Creating a Personal Book Index

- 2 min -
Joe Buhlig

I used to just pick up a book, start at the beginning, and read it to the end. I tried not to bend any pages and always used a bookmark to make sure the book still looked brand new when I was finished. I had an unwarranted fear of ruining my books because I held them in such high regard.

I think that does the author an injustice. Yes, we’re reading the book. But are we doing anything with what we’re reading? Are we thoroughly comprehending it and engaging with the content? For me, the answer to those was “No”. Sure, I would learn a few things, but most of the time I found myself skimming the whole thing trying to find a section with the solution I was looking for or an aha moment to teach me something new.

After reading this way for a long time I eventually started underlining or highlighting passages I found interesting or inspiring. That was a big step for me. But those words, despite having an impact on me, would eventually be lost. I might remember reading something in a specific book and then go back and look for it but this rarely happened.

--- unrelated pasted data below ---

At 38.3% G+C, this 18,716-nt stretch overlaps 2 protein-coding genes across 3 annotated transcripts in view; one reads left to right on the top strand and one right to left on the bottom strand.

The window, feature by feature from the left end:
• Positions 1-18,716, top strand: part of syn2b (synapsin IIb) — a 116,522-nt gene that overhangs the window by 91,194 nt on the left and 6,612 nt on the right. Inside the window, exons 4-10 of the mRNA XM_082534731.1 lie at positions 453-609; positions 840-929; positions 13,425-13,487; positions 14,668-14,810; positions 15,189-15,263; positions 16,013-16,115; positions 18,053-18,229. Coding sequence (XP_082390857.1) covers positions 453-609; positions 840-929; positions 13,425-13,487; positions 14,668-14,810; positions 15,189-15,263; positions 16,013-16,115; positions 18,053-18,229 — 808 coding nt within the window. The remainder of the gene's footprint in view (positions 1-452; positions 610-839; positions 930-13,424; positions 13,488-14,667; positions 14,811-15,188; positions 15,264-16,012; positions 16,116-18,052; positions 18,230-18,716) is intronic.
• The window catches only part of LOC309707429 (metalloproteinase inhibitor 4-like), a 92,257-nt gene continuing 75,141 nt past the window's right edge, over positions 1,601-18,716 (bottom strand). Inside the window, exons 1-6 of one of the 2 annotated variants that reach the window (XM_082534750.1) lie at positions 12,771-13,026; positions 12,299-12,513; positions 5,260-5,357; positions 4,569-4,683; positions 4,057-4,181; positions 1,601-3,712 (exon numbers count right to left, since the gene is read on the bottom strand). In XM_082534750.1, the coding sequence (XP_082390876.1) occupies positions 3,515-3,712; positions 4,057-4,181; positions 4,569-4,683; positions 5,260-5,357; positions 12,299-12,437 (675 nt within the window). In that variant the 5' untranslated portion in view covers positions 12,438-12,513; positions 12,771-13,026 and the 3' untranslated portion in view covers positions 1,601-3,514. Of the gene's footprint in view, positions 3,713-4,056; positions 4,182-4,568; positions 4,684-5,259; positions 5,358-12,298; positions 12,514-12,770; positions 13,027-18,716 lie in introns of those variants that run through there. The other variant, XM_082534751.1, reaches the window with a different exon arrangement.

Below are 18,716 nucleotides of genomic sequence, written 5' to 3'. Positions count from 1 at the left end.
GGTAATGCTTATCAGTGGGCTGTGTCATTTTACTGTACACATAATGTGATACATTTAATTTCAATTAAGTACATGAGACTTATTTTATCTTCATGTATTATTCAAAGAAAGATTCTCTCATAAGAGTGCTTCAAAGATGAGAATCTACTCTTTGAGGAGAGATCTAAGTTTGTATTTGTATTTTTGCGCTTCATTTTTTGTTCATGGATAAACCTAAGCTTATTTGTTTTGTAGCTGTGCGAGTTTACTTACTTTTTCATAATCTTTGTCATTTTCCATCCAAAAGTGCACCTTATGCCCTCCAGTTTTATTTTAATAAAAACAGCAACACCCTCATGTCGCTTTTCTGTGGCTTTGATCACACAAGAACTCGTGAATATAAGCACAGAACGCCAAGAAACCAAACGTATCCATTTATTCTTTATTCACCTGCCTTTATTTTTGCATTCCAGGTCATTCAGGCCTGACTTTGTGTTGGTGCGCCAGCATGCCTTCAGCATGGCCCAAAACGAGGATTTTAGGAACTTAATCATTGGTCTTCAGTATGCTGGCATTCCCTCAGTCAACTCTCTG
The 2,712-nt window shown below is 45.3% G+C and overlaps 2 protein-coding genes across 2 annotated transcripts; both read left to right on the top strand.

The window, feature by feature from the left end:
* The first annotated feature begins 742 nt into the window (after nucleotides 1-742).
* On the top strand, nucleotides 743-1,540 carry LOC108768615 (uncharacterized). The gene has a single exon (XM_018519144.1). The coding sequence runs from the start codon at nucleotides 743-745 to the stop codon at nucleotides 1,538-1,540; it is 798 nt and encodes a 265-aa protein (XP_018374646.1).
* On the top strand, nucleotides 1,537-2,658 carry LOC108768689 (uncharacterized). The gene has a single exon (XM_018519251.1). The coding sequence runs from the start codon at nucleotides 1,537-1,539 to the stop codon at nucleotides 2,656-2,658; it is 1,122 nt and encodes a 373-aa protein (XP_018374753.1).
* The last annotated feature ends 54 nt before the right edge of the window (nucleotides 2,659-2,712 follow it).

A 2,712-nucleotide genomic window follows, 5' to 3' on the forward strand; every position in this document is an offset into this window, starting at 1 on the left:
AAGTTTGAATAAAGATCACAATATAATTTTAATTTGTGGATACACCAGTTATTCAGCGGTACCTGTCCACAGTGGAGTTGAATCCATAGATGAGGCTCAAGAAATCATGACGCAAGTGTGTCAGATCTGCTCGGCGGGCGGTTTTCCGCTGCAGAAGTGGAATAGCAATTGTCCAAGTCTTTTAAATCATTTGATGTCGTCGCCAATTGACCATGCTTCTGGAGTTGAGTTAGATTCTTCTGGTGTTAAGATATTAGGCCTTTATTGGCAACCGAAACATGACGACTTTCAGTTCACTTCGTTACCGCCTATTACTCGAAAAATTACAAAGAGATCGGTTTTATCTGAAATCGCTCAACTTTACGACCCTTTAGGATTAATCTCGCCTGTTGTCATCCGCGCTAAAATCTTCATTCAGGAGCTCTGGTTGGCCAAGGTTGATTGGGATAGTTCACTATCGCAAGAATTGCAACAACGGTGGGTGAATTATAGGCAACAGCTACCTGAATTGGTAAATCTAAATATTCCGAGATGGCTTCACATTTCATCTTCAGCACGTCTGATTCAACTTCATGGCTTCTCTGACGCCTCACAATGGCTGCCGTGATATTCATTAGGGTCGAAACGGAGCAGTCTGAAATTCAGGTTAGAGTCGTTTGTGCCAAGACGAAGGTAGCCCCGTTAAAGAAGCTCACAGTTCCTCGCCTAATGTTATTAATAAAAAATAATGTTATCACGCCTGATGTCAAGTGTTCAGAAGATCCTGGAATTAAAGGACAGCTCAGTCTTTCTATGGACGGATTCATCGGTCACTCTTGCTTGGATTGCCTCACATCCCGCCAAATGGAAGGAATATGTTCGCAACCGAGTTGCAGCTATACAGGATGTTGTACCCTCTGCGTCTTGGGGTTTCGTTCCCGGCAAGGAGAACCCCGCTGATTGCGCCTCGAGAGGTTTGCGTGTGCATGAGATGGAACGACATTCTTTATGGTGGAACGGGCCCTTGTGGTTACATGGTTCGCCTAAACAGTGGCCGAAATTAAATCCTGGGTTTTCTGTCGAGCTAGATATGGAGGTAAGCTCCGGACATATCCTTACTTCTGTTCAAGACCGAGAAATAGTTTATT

While reading my latest books I started creating my own index of these highlights at the prompting of Tim Ferris and Maria Popova. I wasn’t sure if it would be worth it or not, but I can now say that being able to glance at the back of a book to see the location of these important passages makes it a much better experience and well worth the extra seconds it takes to create it.

What I’m doing is simple. When I underline or highlight some text, I go to the back of the book where there are always a couple blank pages, create a topic heading or find one that already exists, and I add the page number of the text I just underlined. Done.

When I’m finished reading the book, I do my best to write a quick overview for myself in a text file. As part of that process, I transcribe this book index into a digital format at the bottom of the review. This makes it possible to search for topics and see the books I’ve read that pertained to that topic. It also allows me to see what pages in the book pertain to that topic.

The searching piece is just icing on the cake, though. To me the real joy is having that personalized index at the back of the book to thumb through. I know that if there’s something that struck me in the book, I can always get back to it quickly and easily.